The next government, a center-right coalition, has proved itself equally unable. It was supposed to repair damage from the economic crisis but has responded with inaction on the causes of crisis, in a monopolistic financial-services sector, and with a brand of austerity that protects the privileged at the expense of the poor. Again, what has transpired is inability rather than ill will. Both these governments came up against concentrations of economic power that have become politically unmanageable.
Meanwhile, the health of the U.S. system is even worse than it looks. The three branches of government are designed to deliver through checks and balances. But balance has become gridlock, and the United States is not getting the governance it needs. Here, the link between inequality and inability is on sharp display. Power has been sucked out of the constitutional system and usurped by actors such as PACs, think tanks, media and lobbying organizations.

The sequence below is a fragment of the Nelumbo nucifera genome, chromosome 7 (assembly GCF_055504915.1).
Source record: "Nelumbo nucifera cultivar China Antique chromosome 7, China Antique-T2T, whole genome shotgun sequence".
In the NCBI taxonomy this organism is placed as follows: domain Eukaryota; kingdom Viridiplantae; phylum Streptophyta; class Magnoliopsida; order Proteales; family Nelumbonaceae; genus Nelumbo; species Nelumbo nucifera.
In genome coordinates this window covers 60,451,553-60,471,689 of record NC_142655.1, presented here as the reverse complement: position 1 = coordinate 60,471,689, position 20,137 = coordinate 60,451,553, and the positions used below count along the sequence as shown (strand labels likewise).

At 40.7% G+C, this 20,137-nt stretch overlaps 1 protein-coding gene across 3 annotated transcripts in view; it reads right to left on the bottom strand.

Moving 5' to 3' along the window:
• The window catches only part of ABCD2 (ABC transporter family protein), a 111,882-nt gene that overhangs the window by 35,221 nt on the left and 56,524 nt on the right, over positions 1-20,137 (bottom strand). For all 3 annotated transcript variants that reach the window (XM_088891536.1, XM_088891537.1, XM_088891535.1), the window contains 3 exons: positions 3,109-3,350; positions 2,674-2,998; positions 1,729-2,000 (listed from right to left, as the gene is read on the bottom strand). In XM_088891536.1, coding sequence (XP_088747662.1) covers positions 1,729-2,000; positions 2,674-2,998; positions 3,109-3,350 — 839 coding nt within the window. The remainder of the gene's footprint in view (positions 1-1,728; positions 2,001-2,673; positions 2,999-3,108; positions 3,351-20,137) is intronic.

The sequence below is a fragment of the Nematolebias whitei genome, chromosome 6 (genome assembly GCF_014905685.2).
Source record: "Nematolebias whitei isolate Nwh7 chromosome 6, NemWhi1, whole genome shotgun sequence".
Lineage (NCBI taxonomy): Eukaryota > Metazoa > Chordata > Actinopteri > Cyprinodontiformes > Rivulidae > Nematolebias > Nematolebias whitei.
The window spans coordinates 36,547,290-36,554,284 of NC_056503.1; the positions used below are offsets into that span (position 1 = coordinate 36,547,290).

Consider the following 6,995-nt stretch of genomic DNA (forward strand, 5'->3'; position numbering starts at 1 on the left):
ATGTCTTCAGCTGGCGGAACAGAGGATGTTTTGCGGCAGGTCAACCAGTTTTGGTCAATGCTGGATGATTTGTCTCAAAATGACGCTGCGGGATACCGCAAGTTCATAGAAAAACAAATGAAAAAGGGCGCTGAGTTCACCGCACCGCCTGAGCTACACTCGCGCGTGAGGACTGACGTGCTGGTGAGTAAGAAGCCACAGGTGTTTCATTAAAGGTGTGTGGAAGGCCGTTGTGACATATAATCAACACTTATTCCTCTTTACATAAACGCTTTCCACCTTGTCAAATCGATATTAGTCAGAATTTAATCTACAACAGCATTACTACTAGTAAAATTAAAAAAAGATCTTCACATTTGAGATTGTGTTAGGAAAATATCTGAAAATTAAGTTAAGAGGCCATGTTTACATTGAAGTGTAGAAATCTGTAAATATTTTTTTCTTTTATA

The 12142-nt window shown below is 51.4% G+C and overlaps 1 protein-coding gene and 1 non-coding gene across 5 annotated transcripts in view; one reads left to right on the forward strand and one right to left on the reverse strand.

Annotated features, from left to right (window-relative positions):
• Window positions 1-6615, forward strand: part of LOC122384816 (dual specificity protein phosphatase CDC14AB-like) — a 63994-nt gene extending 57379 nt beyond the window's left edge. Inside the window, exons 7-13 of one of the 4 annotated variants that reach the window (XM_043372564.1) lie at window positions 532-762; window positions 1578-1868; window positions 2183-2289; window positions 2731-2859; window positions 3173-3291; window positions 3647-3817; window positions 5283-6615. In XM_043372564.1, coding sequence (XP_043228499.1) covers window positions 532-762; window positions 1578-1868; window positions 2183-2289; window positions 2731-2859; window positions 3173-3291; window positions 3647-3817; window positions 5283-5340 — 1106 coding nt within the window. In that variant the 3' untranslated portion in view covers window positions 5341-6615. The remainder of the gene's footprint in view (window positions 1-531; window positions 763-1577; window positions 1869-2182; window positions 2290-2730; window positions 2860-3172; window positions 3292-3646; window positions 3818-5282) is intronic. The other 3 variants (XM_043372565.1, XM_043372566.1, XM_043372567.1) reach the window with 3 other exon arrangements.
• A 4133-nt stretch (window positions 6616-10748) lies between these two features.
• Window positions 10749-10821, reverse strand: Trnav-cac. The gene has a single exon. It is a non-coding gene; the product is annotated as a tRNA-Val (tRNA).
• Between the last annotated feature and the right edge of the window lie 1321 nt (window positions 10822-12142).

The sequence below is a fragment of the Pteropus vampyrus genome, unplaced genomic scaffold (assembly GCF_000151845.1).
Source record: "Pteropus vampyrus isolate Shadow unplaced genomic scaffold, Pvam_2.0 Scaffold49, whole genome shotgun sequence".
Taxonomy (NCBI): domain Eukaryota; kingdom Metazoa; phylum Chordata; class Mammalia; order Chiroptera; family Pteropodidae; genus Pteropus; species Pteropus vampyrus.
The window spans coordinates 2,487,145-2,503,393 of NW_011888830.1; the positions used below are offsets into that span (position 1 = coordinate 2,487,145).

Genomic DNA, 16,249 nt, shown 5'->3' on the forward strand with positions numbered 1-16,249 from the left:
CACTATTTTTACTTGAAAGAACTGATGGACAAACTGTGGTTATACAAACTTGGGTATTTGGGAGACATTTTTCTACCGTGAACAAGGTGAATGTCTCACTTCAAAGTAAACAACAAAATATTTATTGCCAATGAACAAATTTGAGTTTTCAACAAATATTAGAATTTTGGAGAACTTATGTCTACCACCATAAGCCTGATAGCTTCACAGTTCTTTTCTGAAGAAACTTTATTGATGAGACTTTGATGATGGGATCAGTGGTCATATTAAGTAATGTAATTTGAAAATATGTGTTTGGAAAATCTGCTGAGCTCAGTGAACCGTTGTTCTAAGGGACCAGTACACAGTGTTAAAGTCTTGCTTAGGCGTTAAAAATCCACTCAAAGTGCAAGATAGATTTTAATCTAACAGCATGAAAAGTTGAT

In the age of mega-expensive politics, candidates depend on sponsors to fund permanent campaigns. When money is allowed to transgress from markets, where it belongs, to politics, where it has no business, those who control it gain power to decide who the successful candidates will be — those they wish to fund — and what they can decide once they are in office. Rich supporters get two swings at influencing politics, one as voters and one as donors. Others have only the vote, a power that diminishes as political inflation deflates its value. It is a misunderstanding to think that candidates chase money. It is money that chases candidates.
In Athens, democracy disintegrated when the rich grew super-rich, refused to play by the rules and undermined the established system of government. That is the point that the United States and Britain have reached.
Nearly a century ago, when capitalist democracy was in a crisis not unlike the present one, Supreme Court Justice Louis Brandeis warned: “We may have democracy, or we may have wealth concentrated in the hands of a few, but we can’t have both.” Democracy weathered that storm for two reasons: It is not inequality as such that destroys democracy but the more recent combination of inequality and transgression. Furthermore, democracy was then able to learn from crisis. The New Deal tempered economic free-for-all, primarily through the 1933 Banking Act, and gave the smallfolk new social securities.